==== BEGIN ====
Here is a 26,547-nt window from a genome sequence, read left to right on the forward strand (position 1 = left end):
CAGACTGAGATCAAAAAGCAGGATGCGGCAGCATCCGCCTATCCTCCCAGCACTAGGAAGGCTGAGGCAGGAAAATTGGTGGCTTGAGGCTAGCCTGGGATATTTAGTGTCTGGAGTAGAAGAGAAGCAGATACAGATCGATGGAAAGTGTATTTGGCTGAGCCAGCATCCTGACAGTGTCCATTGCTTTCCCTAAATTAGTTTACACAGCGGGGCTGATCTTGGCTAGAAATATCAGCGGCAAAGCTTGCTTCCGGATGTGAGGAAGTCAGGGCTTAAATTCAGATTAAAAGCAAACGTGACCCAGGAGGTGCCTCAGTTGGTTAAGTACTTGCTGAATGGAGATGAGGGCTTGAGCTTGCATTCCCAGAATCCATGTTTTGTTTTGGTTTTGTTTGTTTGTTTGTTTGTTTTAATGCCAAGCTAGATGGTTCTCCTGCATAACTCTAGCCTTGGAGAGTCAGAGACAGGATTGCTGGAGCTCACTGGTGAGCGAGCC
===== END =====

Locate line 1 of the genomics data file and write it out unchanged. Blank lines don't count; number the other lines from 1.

Here is a 26,547-nt window from a genome sequence, read left to right on the forward strand (position 1 = left end):